Water Purification Process

Water Purification Process

April 20, 2022
  1. Ultrafiltration

Ultrafiltration(UF) is a pressure-driven membrane separation technology. The pore size of the ultrafiltration membrane is nano-scale. Under a certain pressure, small molecular solutes and solvents pass through the ultrafiltration membrane, while macromolecular solutes cannot pass through and are rejected on the other side of the membrane.

This process is mainly used to remove macromolecular substances such as particle, colloid, bacteria and virus in water, but it can hardly remove inorganic salt ions.

2.Activated Carbon

Activated carbon is hydrophobic adsorbent made of carbon-based substances through high-temperature carbonization and activation. Activated carbon has a black appearance, developed pore structure, huge specific surface area and strong adsorption performance, which can effectively remove residual chlorine and smelling in water.

3.Reverse Osmosis

Reverse osmosis is a separation method that separates solutes from solvents by selective interception of semi-permeable membrane under pressure. The semi-permeable membrane with this function is called RO membrane.

Under pressure, water molecules can pass through the RO membrane, while inorganic salts, heavy metal ions, organic matter, colloids, bacteria, viruses and other impurities cannot pass through the RO membrane, so that pure water and concentrated water can be strictly separated.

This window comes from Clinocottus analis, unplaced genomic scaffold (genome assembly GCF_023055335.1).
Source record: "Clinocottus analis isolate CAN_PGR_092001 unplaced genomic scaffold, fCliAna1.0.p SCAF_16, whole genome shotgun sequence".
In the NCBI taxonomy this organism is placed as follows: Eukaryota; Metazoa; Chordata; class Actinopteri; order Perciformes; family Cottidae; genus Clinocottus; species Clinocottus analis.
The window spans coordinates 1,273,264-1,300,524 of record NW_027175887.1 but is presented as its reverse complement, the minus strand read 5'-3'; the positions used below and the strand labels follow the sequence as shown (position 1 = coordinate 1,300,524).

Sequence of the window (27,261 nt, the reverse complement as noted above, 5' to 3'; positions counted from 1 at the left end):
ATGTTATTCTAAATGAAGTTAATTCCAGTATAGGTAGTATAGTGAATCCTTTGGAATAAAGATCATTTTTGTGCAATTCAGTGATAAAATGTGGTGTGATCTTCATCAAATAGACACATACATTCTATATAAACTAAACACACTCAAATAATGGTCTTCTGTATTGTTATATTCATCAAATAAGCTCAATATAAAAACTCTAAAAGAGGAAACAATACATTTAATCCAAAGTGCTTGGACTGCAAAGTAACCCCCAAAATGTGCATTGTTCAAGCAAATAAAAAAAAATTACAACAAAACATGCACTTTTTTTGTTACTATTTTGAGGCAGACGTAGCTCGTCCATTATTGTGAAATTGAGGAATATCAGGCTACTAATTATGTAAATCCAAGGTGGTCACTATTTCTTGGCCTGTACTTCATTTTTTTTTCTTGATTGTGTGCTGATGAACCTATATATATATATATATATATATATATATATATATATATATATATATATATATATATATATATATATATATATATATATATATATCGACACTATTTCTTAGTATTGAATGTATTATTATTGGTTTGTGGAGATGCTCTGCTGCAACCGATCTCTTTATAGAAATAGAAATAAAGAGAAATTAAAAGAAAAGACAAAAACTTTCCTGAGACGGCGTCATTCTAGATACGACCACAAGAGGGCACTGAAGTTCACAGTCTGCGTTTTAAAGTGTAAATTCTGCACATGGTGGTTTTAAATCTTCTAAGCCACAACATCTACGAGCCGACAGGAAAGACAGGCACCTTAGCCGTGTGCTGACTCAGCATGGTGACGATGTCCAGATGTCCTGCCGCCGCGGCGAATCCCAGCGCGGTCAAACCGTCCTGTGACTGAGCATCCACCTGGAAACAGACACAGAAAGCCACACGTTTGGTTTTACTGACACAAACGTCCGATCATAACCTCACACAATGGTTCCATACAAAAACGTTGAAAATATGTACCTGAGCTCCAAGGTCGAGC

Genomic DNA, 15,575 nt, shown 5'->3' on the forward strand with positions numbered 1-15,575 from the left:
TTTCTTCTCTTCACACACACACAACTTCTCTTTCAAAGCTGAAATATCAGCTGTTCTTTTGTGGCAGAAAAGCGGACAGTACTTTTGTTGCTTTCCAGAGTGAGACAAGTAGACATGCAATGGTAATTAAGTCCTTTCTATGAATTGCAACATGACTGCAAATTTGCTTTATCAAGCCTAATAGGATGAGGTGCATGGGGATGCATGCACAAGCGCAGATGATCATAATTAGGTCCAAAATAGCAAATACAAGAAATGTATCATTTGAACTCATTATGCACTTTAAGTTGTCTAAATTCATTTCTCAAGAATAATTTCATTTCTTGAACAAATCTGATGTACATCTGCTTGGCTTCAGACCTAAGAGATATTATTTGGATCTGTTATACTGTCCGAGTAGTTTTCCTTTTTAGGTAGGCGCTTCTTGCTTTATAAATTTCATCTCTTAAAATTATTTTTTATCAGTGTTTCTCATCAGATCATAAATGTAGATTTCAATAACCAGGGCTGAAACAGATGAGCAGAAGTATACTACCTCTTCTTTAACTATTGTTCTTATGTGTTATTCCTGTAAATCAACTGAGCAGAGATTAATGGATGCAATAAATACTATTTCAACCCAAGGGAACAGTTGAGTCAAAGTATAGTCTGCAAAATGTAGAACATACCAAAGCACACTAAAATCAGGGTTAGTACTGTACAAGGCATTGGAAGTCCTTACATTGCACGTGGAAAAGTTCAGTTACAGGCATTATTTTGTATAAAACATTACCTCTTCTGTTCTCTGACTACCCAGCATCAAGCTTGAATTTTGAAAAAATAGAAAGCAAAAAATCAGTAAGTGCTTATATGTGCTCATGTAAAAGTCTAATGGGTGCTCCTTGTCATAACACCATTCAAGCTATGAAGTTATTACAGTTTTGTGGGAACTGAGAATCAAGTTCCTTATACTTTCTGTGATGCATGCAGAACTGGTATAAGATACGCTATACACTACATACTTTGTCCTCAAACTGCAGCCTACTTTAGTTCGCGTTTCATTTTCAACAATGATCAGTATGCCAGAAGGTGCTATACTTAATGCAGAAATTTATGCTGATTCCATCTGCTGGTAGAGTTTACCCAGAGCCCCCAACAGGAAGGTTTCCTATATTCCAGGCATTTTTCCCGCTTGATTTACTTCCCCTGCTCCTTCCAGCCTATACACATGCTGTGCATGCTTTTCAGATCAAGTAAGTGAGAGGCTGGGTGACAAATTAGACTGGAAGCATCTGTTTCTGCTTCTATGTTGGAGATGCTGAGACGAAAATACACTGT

4.Electro Deionization

Electro deionization (EDI) technology relies on the ion exchange effect of ion exchange resin and the selective permeation of anions and cations by anion and cation exchange membrane. Ions migrate in a direction under the action of the DC electric field to achieve the deep removal of ions.

At the same time, water molecules generate hydrogen ions and hydroxide ions under the action of the electric field. These ions regenerate the ion exchange resin, so that the ion exchange resin keeps running continuously and produces Type II water with stable quality.


Distillation separates water from contaminants by changing it from liquid state to gaseous state and back to liquid state. In theory, distillation can remove most types of contaminants from water, except for substances with vapor pressures and boiling point close to water. However, the speed of producing pure water by distillation is slow, and the energy consumption is very high.